John Shegerian: Welcome to another edition of Green Is Good and we are so honored to have with us today Doug Kramer. He is the president of Kramer Metals. Welcome to Green Is Good, Doug. Doug Kramer: Pleasure. John Shegerian: Before we get talking about Kramer Metals – your company – can you talk a little bit about Doug Kramer, the journey leading up to Kramer Metals and how you got involved etc. Doug Kramer: Sure. My family’s company was started in 1937 by my grandfather. John Shegerian: Wow. Doug Kramer: And it was always something that I loved and I enjoyed. It was a necessity, I think, more for my dad and my uncle to support the family. Growing up, I just loved it. I think I loved being with my dad more than I loved the business necessarily. John Shegerian: Yeah. Doug Kramer: So any excuse to be with my dad. John Shegerian: That’s awesome. So your grandpa started it? Doug Kramer: Yup. John Shegerian: Your dad and your uncle ran it. Doug Kramer: Right. John Shegerian: Now your generation – who is in the business now in your generation? Doug Kramer: Now it is my brother and I and my dad. John Shegerian: And your dad is still there. Doug Kramer: He is there every day. John Shegerian: And you still love being with him. Doug Kramer: Every day. John Shegerian: That’s awesome. We’re going to talk a little but about Kramer Metals. And for our listeners and viewers out there, to learn more about Doug’s company you can go to www.kramermetals.com. Talk a little bit about the business of owning and running a scrapyard. Our generation grew up thinking of scrapyards more like Sanford and Son. It’s not Sanford and Son obviously. Give a modern day version of what a scrapyard and a recycling scrapyard looks like. Doug Kramer: Well, it is not substantially different in terms of people bringing in obsolete goods into your facility for recycling. Modern day scrapyards also obviously purchase prompt scrap, which is industrial scrap that is coming from manufacturers. It is material that is coming from machine shops and aerospace and defense and all different manners of production. The difference today is that in addition to being a highly regulated industry, we are extremely careful about what we allow in, the types of materials, the hazardous constituents of which we absolutely will not let into our facilities. Safety, health, all the things that go into running a modern scrap facility. And, obviously, having a very strict inbound materials guideline so that you’re not bringing in materials that are going to be a problem. John Shegerian: It’s a lot different than when your grandfather started it. Let’s just say that. Doug Kramer: A lot different. John Shegerian: What state does Kramer Metals operate in? Doug Kramer: We operate in California. John Shegerian: You’re in California. So your scrapyards, what kind of materials do you bring in given the regulations and the laws and the rules that we have to adhere to in California? Doug Kramer: Right. So we have two yards. One of them is a ferrous operation, so it is buying all grades of iron, steel, cast iron scrap. And our other yard is our nonferrous facility where we buy all grades of aluminum, brass, copper, stainless steel and high temperature alloys. John Shegerian: Got you. And do you put them in shredders? Do you just sort them? How do you handle them once they’re on your property? Doug Kramer: We have a variety of different mechanical operations that we have. We do shred. We shear. We bale. We briquette. We torch. We plasma cut. The only two things that we don’t do to metal to prepare them for their final destination are surface conditioning or shot blasting. John Shegerian: Got you. Doug Kramer: So other than that, we do it all. John Shegerian: Given that you grew up in the business and your grandfather started it, it’s a different world economy now from the time your grandfather ran the business with your dad, now that you and your brother and your dad are there how does the world economic platform affect what’s going on at Kramer Metals now given the price of oil, steel, gold, silver and all the commodities, which are trading at unprecedented times here in April 2015? What kind of outlook does that give you, and how do you then encourage new products or get into new lines of business to hedge against economic factors that we have all never seen before? Doug Kramer: That’s a good question. I don’t know that I necessarily have a good answer for you. It’s something that we struggle with every day. My brother and I have recently gotten more into plastics. John Shegerian: Okay. Doug Kramer: Some of our customers have demanded kind of single-stream recycling efforts, and they don’t want to go to two or three different companies, so we have taken on plastics in that regard. So that is one way or dealing with that. There are factors that are beyond our control, and so we don’t try to control things we can’t control. We work very hard to have an efficient operation. We work very hard at the relationship that we have with our employees and making sure that our employees buy into our vision of how we want the business to run and the efficiencies. We do the best that we can do. John Shegerian: That’s in your control. Doug Kramer: That is within our control. Right. John Shegerian: Got you. At Kramer Metals, what kind of customers are coming in? Is it industrial customers? Is it the man or woman off the street? What does your customer mix look like? Doug Kramer: We do have some public business, the man-and-woman-off-the-street type of thing, but we are primarily an industrial company. We primarily service industry. John Shegerian: Got you. And what does a day in the life of your employees look like? How many employees do you have and what does their work schedule look like? Doug Kramer: We are about 30 employees now. We are down considerably from where we were. Generally, our drivers will get in any time between 6:30 and 7:00 in the morning. The trucks are out the door by 7:00 on their stops. The facility employees are in by 8:00. They have an 8:00-4:30 day. The trucks are 7:00-3:30, 4:00, maybe 4:30 depending on how busy we are. John Shegerian: Six days a week? Seven days a week? Doug Kramer: We were doing six days a week. With the conditions that prevail right now, we cut out Saturdays unless we need to be there. John Shegerian: Got you. Doug Kramer: Otherwise, Saturday was actually our large public day. That was the day we were really open primarily for the public. John Shegerian: Got you. Technology can be both a friend and a foe. How is technology a friend to Kramer Metals in terms of how does it allow you to reduce labor costs and actually be more efficient in terms of how you process your materials? Doug Kramer: Certainly, what you are seeing on this floor today is a good example of what the efficiencies are of good technology. This equipment is incredibly efficient. It’s efficient not only in terms of the speed with which it processes scrap but also in terms of the energy that it consumes. Obviously, by using mechanical means of preparing material and the more mechanical processing we can do the faster and more efficiently we can handle and process our scrap. But it takes people to do what we do. So to think that we can’t do it without having good employees who can manage that flow and understand what they are putting in to those machines who can identify upgrades and downgrades, that’s kidding yourself. So on the machinery side we rely upon technology in terms of information management. Obviously the more information we can get the better. The more of the right information we can get the better, I should really say, because there is more information that you can handle anyways. John Shegerian: Speaking of right information. We talked a little bit about – a couple minutes ago, we mentioned the headwinds that come from the globalization of the industry and things that are out of your control and your colleagues control and the industry’s control in terms of the prices of oil, the price of energy and steel right now. How is that – the globalization – a friend of Kramer Metals in terms of giving you more opportunity to sell? And since these emerging economies in China and India, and even though maybe they’re taking a little dip and rest right now they are sure to come back at some point, how is that a friend to Kramer Metals for the long term? Doug Kramer: Well, certainly, we’re located on the Pacific Coast. John Shegerian: Right. Doug Kramer: So being on the coast and being proximal to the ports in Los Angeles is a natural in terms of taking advantage of the Asian markets. John Shegerian: Right. Doug Kramer: Our business and our philosophy, however, is heavily weighted toward supporting U.S. industry. So we export and do a lot of exporting, but we export what we have to. John Shegerian: Got you. Doug Kramer: We don’t export things that we can otherwise sell into the domestic market. John Shegerian: Domestic. That’s so interesting. Doug Kramer: I think it’s extremely important to protect and to support U.S. domestic producers of metal. And the only way that I can really do that is to practice what I preach. If we can’t move the metal into those markets, then we will take advantage of whatever market is available. But given the option my preference is to serve the U.S. industry. John Shegerian: Got you. For our audience that just joined us, we have got Doug Kramer with us today. He is the President of Kramer Metals. You can learn more about Doug’s company and his family at www.kramermetals.com. This is the ISRI edition of Green Is Good, and to learn more about ISRI, please go to www.ISRI.org. Doug, you are in a family business – as you shared. Your grandfather started it. It is so fascinating as I get to know more and more people of ISRI over the last 10 years, people of our generation, great people like you and your family. It seems like the recycling industry, the scrap industry is so steeped in family legacy. Can you share a little bit more about your grandfather, where he came from – starting the company and the evolution of Kramer Metals with our audience? Doug Kramer: Sure. My grandfather was an immigrant from Latvia. He came here in the early 1900s. Actually, my grandfather when he was a young man was a bootlegger. He was a mobster. John Shegerian: Wow. Doug Kramer: And after he had some kids and thought the better of being in that life and not being around for his children, he packed up and he moved west and got into house moving and collection of scrap and things like that and eventually morphed himself into being a scrapman, a junkman. John Shegerian: And where was his first location? Doug Kramer: My grandfather didn’t actually have a location. John Shegerian: OK. Doug Kramer: My grandfather actually started the business out of the backseat of the family car. In those days my family lived in east Lost Angeles. John Shegerian: OK. Doug Kramer: He rented garages from a lot of the widows that lived in east L.A. They didn’t drive. John Shegerian: Like in the Boyle Heights area? Doug Kramer: In the Boyle Heights area is where my family grew up. John Shegerian: Wow. Doug Kramer: And they rented garages and he would keep his brass and his copper and all of his prepared ready-to-go goods in their garages and he paid them rent every month. My dad and my uncle actually got our first yard, which was about the size of this booth here, in probably the early-to-mid ‘50s and then slowly and methodically began growing the company through the ‘60s, ‘70s and ‘80s to where we currently operate our two locations now. John Shegerian: And which cities are they in? Doug Kramer: We are in Los Angeles. We are located in Los Angeles. John Shegerian: In Los Angeles. So you are really a homeboy of Los Angeles. Born and bred. Doug Kramer: I am. Born and bred. John Shegerian: Wow. Doug Kramer: You bet. John Shegerian: And do you ever still go back to Boyle Heights of where your grandpa was and your dad was? Doug Kramer: You know, actually, very recently I was with my older son and we were talking about where grandpa grew up. It was on a Sunday, so we were actually driving home. And I said, “Why don’t we go up there and let me show you?” And I drove him by his grandfather’s old home and showed him where they lived. He could not believe that. I drove him around that east L.A. neighborhood, which is now substantially different than it was when I was a kid. John Shegerian: Right. Doug Kramer: And showed him where he comes from. John Shegerian: Where he comes from. His real roots. Doug Kramer: It’s a lot different than where he lives. John Shegerian: Right. Doug Kramer: Yeah. John Shegerian: And how is it working you and your brother together? Is that something that really works well? Doug Kramer: It’s the greatest. Who do you trust more than your blood, you know? John Shegerian: Nobody. Doug Kramer: So my brother recently joined us. My brother had a company that he sold and he came to work for us after he sold his business. He had been there for a short time before and then came back to it. Having my brother there allows me to do what I do with ISRI. John Shegerian: Got you. Doug Kramer: And it’s allowing my dad to take some time to be with my mom and his grandchildren. So it’s pretty great. John Shegerian: Speaking of grandchildren, is there talk or do you feel that some members of the next generation will one day join Kramer Metals? Doug Kramer: I guess my feeling about that is really the same as my dad’s. John Shegerian: OK. Doug Kramer: I would never push it on them, and I’m not interested in pushing it on them. John Shegerian: Got you. Doug Kramer: They love to come down. They love to be around it. They are comfortable and familiar and they are right at home in the scrapyards. They’ve grown up there like I did, for sure. My feeling is that I will work really hard and my brother will work hard to build it for them. And at the point at which they don’t want it, there is no ego attached to it. We’ll do whatever we have to do, but it’s their choice. John Shegerian: It’s their choice. That’s right. Doug Kramer: If they love it and they want it, it’s theirs. John Shegerian: You said just a couple minutes ago that your brother’s involvement allows you more latitude to be involved with ISRI. And we are here at the annual ISRI Convention here in Vancouver. The first time it has ever been in Vancouver, British Columbia. On your lapel, you are wearing a beautiful button. Our audience probably can’t see it, but it says “Charter Member.” Can you explain what membership you have with ISRI and what your leadership position is at ISRI and why ISRI is important to you and Kramer Metals and other great companies like Kramer Metals? Doug Kramer: Sure. I am currently the National Chairman of ISRI. John Shegerian: Wow. Doug Kramer: I am finishing my first year as Chairman. I will have one more year to go. We are charter members of an initiative that we launched under Jerry Simms, which has – fortunately for me, I get to launch what Jerry started. John Shegerian: Right. Doug Kramer: Which is the circle of safety excellence, and it is a group that has decided that safety is the number one core value of their business and that their employees, customers and the public that surround their yards, that their safety is the most important thing every single day every hour that they operate. John Shegerian: That is great. Doug Kramer: We have agreed to share information about incidences, injuries, occurrences, safe practices, best management techniques for the purpose of benchmarking ourselves against not only the other ISRI members but against the entire industry. It is my goal, it is our goal as ISRI, to be one of the safest industries in the United States and we are going to get there. John Shegerian: And it’s all about safety first. Doug Kramer: Safety first. John Shegerian: You’re halfway through your term and I know you’re busy and we’ve got to get you out of here in a second or so, Doug. What do you foresee for the second half of your term? And give us a little visibility on the next 10 years for ISRI. Doug Kramer: Well, the next year of my term, there is a lot to do still. There is a lot left to do. I am extremely fortunate. Mark Llewyn, who is next in line, he is the Chair-Elect now. Fortunately, Mark and I are good friends and have been for a long time and Mark shares a lot of my vision and a lot of the feelings that I have about a lot of different topics when it comes to ISRI and the direction ISRI should go. We are working hard to strategically plan and to embark on some real strategic planning going forward for the association. My plan is to get to where I want to be as far as members participating in safety, for ISRI to continue to be the voice of the recycling industry in this country and globally and to position this trade association – to leave it better than how I found it really. John Shegerian: That’s awesome. Doug Kramer: As far as the future for ISRI is concerned, the future for ISRI, I think, is very bright. ISRI is not just a domestic leader. ISRI is really now a global leader in the recycling industry, and with the partnerships and friendships and alliances that we’ve formed with our neighbors here in Canada, with our international federations and associations, we are definitely a force to be reckoned with and I want to make sure we stay that way. John Shegerian: Under your leadership, it is going to stay that way. Doug Kramer: That’s the plan. John Shegerian: And we really appreciate your time today, Doug. Doug Kramer: Thank you. John Shegerian: You are very inspiring. You are very humble. For our audience out there, this has been the ISRI special edition of Green Is Good. We have got Doug Kramer. He is not only the President of Kramer Metals. And to learn more about Kramer Metals, you can go to www.kramermetals.com. He is also the National Chairman of ISRI. And this is the special edition of ISRI. Doug, you are definitely leaving this organization better than you found it, and you are making the world a better place, and for that, we say thank you and you are truly living proof that Green Is Good.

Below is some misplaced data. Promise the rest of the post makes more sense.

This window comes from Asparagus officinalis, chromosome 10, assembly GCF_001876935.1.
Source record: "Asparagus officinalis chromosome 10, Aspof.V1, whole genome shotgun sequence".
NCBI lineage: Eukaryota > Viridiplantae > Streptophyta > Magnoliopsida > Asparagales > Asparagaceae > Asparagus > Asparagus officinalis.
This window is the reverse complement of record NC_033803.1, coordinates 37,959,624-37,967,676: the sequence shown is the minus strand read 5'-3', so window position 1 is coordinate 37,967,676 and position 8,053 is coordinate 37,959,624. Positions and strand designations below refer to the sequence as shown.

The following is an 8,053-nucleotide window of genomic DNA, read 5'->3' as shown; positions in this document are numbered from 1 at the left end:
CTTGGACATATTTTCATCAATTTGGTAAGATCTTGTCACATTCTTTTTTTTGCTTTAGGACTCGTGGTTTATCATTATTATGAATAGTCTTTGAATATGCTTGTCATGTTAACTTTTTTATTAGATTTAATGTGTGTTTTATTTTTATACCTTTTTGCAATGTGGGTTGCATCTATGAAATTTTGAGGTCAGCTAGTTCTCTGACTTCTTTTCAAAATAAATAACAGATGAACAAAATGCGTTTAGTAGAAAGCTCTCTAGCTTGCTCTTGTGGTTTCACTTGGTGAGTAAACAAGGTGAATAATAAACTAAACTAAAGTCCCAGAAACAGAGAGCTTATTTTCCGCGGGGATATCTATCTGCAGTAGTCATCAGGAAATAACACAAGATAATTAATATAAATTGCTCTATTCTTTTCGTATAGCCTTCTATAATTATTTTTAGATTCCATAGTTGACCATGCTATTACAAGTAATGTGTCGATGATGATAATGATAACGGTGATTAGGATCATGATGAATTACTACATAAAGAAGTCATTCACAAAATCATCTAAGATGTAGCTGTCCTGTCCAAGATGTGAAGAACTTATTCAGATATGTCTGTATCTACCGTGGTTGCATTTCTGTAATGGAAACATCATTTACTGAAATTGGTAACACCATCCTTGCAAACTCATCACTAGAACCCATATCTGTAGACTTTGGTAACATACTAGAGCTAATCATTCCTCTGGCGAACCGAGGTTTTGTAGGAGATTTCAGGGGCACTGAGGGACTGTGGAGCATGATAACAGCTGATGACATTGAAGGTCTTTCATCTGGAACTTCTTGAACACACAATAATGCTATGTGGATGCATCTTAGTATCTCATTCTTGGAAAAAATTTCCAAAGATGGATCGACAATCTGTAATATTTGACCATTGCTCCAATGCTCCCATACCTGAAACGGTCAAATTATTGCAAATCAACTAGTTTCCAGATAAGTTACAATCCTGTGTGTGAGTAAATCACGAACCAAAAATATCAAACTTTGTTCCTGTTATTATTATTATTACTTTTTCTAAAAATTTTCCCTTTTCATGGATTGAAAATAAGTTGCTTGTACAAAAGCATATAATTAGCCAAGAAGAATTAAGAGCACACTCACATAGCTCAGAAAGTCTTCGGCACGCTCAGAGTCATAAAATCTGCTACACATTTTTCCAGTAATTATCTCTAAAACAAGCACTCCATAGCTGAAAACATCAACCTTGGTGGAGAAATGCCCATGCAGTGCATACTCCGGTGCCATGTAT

An Inside Look at Scrapyard Operations with Kramer Metals’ Doug Kramer
June 26, 2015